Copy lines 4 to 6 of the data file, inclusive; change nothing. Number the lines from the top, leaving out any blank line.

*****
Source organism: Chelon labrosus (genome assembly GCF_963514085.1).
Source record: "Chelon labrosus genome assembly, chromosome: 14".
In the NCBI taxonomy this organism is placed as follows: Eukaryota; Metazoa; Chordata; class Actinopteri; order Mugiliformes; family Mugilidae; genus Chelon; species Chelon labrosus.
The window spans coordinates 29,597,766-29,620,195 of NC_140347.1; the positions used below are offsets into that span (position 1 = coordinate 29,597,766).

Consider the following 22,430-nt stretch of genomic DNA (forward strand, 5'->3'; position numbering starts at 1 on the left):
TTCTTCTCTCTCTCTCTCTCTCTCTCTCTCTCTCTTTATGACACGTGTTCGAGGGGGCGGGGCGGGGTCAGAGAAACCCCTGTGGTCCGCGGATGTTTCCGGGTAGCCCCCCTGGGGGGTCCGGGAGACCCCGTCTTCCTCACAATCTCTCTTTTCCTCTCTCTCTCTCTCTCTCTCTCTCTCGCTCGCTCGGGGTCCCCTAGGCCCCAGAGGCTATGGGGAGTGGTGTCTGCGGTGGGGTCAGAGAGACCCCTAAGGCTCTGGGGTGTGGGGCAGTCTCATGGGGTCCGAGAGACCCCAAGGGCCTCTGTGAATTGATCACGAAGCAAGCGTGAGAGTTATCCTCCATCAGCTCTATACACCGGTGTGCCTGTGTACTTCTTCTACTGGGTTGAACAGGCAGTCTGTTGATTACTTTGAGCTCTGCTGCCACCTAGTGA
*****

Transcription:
The window spans coordinates 29,597,766-29,620,195 of NC_140347.1; the positions used below are offsets into that span (position 1 = coordinate 29,597,766).

Consider the following 22,430-nt stretch of genomic DNA (forward strand, 5'->3'; position numbering starts at 1 on the left):
TTCTTCTCTCTCTCTCTCTCTCTCTCTCTCTCTCTTTATGACACGTGTTCGAGGGGGCGGGGCGGGGTCAGAGAAACCCCTGTGGTCCGCGGATGTTTCCGGGTAGCCCCCCTGGGGGGTCCGGGAGACCCCGTCTTCCTCACAATCTCTCTTTTCCTCTCTCTCTCTCTCTCTCTCTCTCTCGCTCGCTCGGGGTCCCCTAGGCCCCAGAGGCTATGGGGAGTGGTGTCTGCGGTGGGGTCAGAGAGACCCCTAAGGCTCTGGGGTGTGGGGCAGTCTCATGGGGTCCGAGAGACCCCAAGGGCCTCTGTGAATTGATCACGAAGCAAGCGTGAGAGTTATCCTCCATCAGCTCTATACACCGGTGTGCCTGTGTACTTCTTCTACTGGGTTGAACAGGCAGTCTGTTGATTACTTTGAGCTCTGCTGCCACCTAGTGA